by Dylan Bartlett January 22, 2020 3 min read

After the months of hard work you put into planning the perfect wedding, you'll likely want to rest up a bit and revel in newlywed bliss. But wait! Once you've returned from your honeymoon, you’ll have some pressing obligations. You'll want to tie up all these loose ends as soon as possible to save yourself some trouble down the line.

While some things are going to take a bit longer to accomplish — like changing your name — others you can do fairly quickly. So hop to it! After all, the longer you procrastinate, the harder it'll be to find that much-needed motivation.
1. Preserve Your Dress
Responsibilities to Manage After Getting Married Preserving your wedding attire is one of the first things you'll want to do after returning home, though you might have assigned this task to your mother or maid of honor already. If you haven’t, take the dress to a special cleaner so stains and dirt don't set in too much. If you purchased a wedding dress preservation package through your bridal shop, return the dress so they can clean and preserve it for you.
2. Write Thank-You Notes
If you received gifts or donations to a honeymoon fund on your big day, you'll want to thank all the thoughtful gift-givers. Of course, if you were blessed with many gifts, writing thank-you notes may seem overwhelmingly impossible. Many hands make light work, though! Enlist the help of your new spouse and write just a few thank you notes a day. Before you know it, you'll have an entire stack of cards to drop in the mail. One more thing to check off the to-do list!
3. Review Your Vendors
It's easy to remember to thank friends and family members, but you should also take a moment to thank your vendors. Your photographer, videographer, florist and hairstylist all depend on reviews to attract new clientele. If they did a great job, write a public review on their stellar services. They'll appreciate you taking the time to both thank them and boost their credibility. And remember to tag them when you share photos and videos of your big day to further show your appreciation.
4. Change Your Last Name
While some brides choose to keep their last name, many decide to change theirs, a process you should start as soon as you receive your marriage license. Begin by changing your name on your Social Security card, then your driver's license, passport and credit cards. You'll also want to call your medical providers and update your information in their database. This may seem overwhelming at first, but many websites now offer to handle the paperwork for you. It makes the process far simpler.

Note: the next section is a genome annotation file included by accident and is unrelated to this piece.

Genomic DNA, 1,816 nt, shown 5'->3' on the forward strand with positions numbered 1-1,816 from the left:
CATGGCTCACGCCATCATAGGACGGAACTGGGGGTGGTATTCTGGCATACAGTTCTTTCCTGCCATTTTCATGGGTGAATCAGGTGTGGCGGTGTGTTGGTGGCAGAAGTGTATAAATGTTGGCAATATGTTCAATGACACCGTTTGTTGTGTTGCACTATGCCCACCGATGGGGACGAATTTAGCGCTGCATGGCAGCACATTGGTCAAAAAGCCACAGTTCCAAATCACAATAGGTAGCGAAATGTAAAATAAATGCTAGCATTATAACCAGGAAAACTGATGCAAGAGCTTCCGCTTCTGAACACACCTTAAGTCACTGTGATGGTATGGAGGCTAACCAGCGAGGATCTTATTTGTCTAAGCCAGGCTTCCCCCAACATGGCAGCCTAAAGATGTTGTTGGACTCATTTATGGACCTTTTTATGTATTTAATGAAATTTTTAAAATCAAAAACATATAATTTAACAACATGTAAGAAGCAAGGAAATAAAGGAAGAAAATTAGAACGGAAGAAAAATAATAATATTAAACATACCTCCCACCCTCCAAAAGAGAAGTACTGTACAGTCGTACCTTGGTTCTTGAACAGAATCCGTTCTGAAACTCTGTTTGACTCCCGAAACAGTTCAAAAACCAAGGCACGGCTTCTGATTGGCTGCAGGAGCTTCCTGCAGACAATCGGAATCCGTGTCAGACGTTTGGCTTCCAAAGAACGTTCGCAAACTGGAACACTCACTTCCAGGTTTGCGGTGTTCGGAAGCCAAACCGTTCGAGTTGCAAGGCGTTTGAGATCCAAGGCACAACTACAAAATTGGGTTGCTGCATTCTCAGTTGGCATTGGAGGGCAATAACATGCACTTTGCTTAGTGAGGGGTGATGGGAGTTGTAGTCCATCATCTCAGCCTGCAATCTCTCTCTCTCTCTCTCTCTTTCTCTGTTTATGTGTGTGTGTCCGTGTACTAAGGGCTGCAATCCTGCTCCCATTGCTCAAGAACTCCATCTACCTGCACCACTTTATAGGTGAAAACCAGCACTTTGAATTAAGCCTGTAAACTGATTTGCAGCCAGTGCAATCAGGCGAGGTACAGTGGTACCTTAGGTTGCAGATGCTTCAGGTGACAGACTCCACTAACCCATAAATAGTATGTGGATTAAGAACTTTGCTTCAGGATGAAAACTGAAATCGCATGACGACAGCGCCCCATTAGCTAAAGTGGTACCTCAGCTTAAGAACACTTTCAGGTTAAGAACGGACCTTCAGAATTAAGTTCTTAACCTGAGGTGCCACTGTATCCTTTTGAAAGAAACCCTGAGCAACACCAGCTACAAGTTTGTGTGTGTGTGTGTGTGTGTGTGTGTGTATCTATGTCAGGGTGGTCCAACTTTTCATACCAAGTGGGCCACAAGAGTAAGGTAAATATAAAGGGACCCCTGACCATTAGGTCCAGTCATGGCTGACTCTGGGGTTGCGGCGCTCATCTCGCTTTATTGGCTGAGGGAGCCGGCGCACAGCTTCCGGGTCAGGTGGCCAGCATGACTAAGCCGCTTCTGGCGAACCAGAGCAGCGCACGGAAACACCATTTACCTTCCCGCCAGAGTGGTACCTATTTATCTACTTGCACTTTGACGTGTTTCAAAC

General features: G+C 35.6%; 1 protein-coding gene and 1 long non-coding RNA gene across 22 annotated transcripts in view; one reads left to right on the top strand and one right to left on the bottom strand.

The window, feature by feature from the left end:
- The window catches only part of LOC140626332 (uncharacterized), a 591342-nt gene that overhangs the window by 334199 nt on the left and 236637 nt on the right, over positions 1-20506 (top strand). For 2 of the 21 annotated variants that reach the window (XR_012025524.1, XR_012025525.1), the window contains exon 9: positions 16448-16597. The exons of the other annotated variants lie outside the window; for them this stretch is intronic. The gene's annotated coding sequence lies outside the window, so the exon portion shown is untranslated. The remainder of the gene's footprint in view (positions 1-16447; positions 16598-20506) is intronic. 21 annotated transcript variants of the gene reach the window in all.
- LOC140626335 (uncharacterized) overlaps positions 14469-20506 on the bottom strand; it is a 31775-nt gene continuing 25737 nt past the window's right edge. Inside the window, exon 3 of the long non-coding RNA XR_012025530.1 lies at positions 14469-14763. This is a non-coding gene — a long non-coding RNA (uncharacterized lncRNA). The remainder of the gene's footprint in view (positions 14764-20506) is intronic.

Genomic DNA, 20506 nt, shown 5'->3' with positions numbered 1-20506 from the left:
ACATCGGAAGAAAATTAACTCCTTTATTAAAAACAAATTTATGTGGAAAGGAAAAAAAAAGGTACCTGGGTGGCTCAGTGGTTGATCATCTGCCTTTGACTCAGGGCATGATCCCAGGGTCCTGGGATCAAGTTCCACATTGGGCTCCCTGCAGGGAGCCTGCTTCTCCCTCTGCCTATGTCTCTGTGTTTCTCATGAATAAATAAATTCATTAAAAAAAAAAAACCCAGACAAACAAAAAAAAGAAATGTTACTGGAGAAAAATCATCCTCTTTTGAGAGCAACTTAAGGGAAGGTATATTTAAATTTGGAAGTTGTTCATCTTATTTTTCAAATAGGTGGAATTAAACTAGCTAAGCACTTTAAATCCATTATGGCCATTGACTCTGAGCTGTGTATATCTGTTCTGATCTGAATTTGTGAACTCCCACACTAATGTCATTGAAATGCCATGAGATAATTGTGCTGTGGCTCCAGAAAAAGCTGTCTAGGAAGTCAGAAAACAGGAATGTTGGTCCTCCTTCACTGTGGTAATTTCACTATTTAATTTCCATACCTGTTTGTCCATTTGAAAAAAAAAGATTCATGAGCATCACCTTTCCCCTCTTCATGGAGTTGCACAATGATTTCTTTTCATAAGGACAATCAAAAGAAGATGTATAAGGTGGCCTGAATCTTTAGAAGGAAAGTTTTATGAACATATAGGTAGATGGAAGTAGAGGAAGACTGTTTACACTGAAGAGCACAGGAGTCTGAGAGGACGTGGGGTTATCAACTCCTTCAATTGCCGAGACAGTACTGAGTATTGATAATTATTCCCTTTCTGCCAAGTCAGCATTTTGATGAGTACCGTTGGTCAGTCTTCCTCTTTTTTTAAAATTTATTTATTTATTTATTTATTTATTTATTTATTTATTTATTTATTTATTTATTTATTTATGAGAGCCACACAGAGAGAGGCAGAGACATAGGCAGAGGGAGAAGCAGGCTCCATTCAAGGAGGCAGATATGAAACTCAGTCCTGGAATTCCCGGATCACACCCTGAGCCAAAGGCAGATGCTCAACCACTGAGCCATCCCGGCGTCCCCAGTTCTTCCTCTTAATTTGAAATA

5. Tell Your Employer
Whether you choose to change your last name or keep it, you should let your employer know you're married. You'll likely need to submit updated forms containing your new name, address and tax information. Contact the human resources department or simply talk to your boss to re-evaluate benefits and update information. It's essential to do this within the first month of marriage. If you don't make these changes within the IRS' qualifying life event window, you'll have to wait until the next open enrollment period.
6. Create a Financial Plan
Responsibilities to Manage After Getting Married Getting married changes every aspect of your life, and finances are no exception. Sit down and discuss debt, expenses, bank accounts and assets with your spouse as soon as possible to avoid monetary disagreements in the future. Will you merge bank accounts? Will you help pay off his debt? Does your budget support the amount you're currently spending? Additionally, discuss any benefits or support you might qualify for, such as loans or benefits for military members transitioning to civilian life.
7. Choose an Insurance Plan
Once you get married, you have 30 to 60 days to enroll in a new insurance plan, so knocking this off your to-do list as soon as possible will ensure you're both covered medically. Compare monthly premiums, deductibles and out-of-pocket costs to choose the best insurance for your situation. If you have employer-sponsored health insurance, consider adding your spouse to the plan. You might also choose to stay on your parents' plans if you're under 26 years old to save a bit of money.
More Work Now, Less Worry Later
Although filling out paperwork and purchasing new insurance plans may not seem like the most romantic way to spend your first month of marriage, completing these necessary tasks now will save you a big headache in the future. Focusing on the not-so-fun parts of married life as soon as possible will free up your mind — and schedule — so you can spend more time enjoying each other's company. Responsibilities to Manage After Getting Married


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